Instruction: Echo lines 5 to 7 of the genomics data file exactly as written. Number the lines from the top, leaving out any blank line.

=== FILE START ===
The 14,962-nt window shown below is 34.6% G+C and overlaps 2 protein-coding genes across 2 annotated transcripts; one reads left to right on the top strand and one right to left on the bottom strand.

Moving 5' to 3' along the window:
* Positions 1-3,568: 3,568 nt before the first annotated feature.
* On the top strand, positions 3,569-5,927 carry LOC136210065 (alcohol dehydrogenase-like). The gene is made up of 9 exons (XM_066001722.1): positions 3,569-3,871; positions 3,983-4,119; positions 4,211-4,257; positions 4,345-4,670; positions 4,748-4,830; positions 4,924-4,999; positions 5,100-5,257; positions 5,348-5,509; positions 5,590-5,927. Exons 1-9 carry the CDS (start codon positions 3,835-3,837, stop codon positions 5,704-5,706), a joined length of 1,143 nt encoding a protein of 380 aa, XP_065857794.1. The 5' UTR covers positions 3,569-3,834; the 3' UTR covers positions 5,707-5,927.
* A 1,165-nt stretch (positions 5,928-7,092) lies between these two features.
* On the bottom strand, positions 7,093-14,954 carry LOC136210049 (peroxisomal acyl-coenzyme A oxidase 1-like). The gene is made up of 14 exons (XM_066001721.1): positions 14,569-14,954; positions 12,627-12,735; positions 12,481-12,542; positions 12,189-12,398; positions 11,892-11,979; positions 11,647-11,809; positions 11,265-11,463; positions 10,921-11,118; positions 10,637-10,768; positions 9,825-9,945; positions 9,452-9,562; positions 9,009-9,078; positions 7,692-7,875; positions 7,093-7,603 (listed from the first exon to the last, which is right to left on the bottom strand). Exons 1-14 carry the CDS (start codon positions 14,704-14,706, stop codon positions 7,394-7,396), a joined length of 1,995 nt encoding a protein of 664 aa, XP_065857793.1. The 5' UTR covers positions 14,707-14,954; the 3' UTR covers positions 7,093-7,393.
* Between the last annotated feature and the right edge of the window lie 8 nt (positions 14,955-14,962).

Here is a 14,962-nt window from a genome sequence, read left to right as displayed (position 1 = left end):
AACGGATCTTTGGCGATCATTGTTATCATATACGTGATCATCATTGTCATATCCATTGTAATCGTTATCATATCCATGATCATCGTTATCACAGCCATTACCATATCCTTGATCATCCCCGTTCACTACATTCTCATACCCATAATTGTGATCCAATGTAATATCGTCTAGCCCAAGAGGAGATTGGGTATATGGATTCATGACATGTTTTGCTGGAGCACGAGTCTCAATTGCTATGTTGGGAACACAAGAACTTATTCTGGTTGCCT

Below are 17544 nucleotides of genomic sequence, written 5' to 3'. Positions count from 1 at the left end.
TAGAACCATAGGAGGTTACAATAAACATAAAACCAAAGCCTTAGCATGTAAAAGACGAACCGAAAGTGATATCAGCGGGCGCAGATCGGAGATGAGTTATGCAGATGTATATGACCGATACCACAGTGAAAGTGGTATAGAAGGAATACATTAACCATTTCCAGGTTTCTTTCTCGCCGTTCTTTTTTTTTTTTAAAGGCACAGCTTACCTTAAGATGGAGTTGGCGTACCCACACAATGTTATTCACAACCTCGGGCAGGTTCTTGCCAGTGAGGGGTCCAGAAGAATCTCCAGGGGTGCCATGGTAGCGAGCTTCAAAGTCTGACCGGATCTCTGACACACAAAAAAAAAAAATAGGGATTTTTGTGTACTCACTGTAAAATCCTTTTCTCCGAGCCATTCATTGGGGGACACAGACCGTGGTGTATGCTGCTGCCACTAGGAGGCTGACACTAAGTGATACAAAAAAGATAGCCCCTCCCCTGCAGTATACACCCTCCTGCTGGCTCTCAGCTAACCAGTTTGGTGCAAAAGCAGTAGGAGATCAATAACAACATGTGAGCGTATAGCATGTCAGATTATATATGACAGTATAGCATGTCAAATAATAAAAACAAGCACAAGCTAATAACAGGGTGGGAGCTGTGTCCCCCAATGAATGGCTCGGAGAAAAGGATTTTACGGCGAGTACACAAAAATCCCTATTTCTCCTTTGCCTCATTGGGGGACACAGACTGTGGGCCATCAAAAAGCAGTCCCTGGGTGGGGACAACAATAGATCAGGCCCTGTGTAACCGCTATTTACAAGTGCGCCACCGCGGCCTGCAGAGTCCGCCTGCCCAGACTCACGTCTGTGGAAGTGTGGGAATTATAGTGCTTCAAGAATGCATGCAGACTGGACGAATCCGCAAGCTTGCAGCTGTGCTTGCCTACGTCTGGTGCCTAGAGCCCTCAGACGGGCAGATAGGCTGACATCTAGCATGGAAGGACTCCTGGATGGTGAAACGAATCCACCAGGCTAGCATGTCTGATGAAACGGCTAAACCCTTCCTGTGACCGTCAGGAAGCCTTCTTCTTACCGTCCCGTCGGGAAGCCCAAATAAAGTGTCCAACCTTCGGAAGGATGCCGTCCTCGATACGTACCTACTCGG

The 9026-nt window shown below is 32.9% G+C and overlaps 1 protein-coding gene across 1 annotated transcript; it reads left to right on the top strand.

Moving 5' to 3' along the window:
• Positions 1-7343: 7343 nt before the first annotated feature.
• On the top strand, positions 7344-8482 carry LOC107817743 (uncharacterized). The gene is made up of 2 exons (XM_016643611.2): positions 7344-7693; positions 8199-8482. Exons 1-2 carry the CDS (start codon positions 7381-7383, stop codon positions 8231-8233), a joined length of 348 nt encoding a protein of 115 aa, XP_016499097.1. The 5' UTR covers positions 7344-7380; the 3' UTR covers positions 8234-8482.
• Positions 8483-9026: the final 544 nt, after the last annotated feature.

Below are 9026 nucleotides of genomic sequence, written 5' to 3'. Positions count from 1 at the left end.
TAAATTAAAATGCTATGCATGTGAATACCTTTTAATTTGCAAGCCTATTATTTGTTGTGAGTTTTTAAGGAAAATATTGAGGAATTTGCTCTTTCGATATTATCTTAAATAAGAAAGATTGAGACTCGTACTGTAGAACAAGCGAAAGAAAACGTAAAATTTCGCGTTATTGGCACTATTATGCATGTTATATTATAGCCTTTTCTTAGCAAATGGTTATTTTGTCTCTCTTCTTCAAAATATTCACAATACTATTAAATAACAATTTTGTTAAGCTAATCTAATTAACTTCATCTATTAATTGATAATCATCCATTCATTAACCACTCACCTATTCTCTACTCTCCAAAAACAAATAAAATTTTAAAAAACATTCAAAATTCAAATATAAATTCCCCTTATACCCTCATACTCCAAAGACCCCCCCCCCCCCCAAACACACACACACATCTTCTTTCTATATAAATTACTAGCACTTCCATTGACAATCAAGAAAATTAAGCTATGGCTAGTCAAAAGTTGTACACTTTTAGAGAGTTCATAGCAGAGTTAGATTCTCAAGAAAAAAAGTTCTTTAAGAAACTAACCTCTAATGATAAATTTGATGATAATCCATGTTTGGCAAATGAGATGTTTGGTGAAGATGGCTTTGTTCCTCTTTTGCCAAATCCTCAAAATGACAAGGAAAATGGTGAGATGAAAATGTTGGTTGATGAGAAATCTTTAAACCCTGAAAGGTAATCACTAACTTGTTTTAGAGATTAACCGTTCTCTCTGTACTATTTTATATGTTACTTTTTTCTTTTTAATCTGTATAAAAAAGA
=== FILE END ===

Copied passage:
* A 1,165-nt stretch (positions 5,928-7,092) lies between these two features.
* On the bottom strand, positions 7,093-14,954 carry LOC136210049 (peroxisomal acyl-coenzyme A oxidase 1-like). The gene is made up of 14 exons (XM_066001721.1): positions 14,569-14,954; positions 12,627-12,735; positions 12,481-12,542; positions 12,189-12,398; positions 11,892-11,979; positions 11,647-11,809; positions 11,265-11,463; positions 10,921-11,118; positions 10,637-10,768; positions 9,825-9,945; positions 9,452-9,562; positions 9,009-9,078; positions 7,692-7,875; positions 7,093-7,603 (listed from the first exon to the last, which is right to left on the bottom strand). Exons 1-14 carry the CDS (start codon positions 14,704-14,706, stop codon positions 7,394-7,396), a joined length of 1,995 nt encoding a protein of 664 aa, XP_065857793.1. The 5' UTR covers positions 14,707-14,954; the 3' UTR covers positions 7,093-7,393.
* Between the last annotated feature and the right edge of the window lie 8 nt (positions 14,955-14,962).